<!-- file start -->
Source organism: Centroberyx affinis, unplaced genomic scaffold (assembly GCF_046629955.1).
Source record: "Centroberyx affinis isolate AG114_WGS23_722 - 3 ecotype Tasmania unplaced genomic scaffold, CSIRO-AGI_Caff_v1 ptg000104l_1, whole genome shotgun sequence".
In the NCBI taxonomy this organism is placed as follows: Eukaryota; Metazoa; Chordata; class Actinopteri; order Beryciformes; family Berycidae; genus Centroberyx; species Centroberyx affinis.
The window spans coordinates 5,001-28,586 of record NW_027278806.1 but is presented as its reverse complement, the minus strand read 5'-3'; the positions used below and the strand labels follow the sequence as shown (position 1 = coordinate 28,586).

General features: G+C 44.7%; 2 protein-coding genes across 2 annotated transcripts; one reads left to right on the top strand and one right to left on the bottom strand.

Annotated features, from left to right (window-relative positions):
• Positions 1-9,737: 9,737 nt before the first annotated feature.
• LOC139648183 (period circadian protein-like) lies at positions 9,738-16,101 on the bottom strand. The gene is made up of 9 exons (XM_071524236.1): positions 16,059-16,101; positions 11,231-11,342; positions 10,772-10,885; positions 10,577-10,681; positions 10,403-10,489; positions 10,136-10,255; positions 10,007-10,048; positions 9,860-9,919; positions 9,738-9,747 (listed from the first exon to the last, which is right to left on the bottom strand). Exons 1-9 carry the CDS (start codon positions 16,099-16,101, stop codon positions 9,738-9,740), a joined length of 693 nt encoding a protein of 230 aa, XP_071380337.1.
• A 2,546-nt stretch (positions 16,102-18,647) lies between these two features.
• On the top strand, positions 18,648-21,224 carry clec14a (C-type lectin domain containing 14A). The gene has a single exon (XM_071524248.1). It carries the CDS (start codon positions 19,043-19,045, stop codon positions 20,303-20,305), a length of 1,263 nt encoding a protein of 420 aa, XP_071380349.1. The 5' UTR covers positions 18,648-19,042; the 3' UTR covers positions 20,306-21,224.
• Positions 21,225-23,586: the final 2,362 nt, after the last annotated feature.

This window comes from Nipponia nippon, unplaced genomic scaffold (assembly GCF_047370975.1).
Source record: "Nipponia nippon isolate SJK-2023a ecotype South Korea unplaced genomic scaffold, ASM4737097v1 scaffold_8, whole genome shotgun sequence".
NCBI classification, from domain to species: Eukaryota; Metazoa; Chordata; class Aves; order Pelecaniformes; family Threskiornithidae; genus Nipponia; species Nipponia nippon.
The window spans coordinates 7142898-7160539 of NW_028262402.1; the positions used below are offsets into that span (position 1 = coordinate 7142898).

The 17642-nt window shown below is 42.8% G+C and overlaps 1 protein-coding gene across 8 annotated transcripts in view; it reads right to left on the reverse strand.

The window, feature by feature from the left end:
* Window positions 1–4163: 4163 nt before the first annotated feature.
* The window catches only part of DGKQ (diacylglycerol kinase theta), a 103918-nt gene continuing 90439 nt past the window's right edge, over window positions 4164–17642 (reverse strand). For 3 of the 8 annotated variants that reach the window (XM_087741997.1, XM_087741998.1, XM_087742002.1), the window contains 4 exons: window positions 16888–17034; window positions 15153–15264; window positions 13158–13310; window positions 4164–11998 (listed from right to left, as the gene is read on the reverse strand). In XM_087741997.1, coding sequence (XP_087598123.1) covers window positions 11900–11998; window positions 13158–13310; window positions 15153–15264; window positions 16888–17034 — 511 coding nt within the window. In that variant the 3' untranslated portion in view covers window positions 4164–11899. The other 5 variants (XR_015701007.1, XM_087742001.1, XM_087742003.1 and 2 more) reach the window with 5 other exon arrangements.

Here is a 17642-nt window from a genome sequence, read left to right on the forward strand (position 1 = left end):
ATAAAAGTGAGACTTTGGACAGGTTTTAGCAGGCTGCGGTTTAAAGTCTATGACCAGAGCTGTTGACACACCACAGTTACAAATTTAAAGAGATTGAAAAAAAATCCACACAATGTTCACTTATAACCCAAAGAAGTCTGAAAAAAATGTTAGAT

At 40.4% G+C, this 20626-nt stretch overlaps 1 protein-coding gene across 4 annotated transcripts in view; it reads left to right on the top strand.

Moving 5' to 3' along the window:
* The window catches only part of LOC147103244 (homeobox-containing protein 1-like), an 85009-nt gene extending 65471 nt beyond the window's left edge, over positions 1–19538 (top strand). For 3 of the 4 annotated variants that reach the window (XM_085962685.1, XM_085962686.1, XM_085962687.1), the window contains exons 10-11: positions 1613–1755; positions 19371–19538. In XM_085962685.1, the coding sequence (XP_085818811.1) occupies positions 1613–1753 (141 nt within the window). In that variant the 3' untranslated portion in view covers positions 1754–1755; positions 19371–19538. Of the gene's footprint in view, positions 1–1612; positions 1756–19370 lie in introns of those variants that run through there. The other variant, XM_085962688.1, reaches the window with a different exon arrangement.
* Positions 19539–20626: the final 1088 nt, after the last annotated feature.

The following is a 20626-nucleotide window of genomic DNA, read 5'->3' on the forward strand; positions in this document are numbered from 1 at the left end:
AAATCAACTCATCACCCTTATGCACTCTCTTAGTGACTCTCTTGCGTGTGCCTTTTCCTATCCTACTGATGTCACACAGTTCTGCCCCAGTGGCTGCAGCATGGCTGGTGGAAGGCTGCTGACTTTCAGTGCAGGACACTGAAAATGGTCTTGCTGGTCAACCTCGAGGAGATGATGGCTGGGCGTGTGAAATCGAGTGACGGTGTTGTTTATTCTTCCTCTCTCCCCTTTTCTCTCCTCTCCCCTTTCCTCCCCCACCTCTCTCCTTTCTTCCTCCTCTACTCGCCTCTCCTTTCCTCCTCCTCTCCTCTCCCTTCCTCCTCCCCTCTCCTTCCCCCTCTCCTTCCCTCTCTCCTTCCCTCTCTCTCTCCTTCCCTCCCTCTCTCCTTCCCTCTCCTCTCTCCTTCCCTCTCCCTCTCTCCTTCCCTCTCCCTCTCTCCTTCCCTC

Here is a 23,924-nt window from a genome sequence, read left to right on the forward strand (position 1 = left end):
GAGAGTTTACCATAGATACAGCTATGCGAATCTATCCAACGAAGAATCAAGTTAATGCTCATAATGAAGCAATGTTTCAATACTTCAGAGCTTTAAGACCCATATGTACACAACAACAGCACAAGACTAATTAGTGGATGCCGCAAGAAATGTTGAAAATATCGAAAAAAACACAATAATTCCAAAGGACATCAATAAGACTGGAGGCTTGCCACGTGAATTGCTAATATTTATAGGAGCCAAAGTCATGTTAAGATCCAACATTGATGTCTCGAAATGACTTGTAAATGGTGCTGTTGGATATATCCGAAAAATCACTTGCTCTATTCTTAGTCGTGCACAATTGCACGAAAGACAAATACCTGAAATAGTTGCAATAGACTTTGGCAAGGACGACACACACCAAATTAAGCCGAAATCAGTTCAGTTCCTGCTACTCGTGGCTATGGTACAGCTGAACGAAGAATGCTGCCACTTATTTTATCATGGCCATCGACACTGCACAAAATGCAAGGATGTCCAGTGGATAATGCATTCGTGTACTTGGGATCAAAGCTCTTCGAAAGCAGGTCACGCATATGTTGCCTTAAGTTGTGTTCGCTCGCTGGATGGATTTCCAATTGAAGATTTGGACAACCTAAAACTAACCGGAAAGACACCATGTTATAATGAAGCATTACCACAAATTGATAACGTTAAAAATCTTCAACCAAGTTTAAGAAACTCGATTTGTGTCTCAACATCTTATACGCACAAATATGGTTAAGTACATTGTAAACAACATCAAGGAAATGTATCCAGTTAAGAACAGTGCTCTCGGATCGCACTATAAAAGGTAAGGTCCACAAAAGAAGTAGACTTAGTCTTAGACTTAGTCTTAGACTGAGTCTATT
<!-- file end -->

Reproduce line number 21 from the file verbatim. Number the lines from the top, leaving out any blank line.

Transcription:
ATAAAAGTGAGACTTTGGACAGGTTTTAGCAGGCTGCGGTTTAAAGTCTATGACCAGAGCTGTTGACACACCACAGTTACAAATTTAAAGAGATTGAAAAAAAATCCACACAATGTTCACTTATAACCCAAAGAAGTCTGAAAAAAATGTTAGAT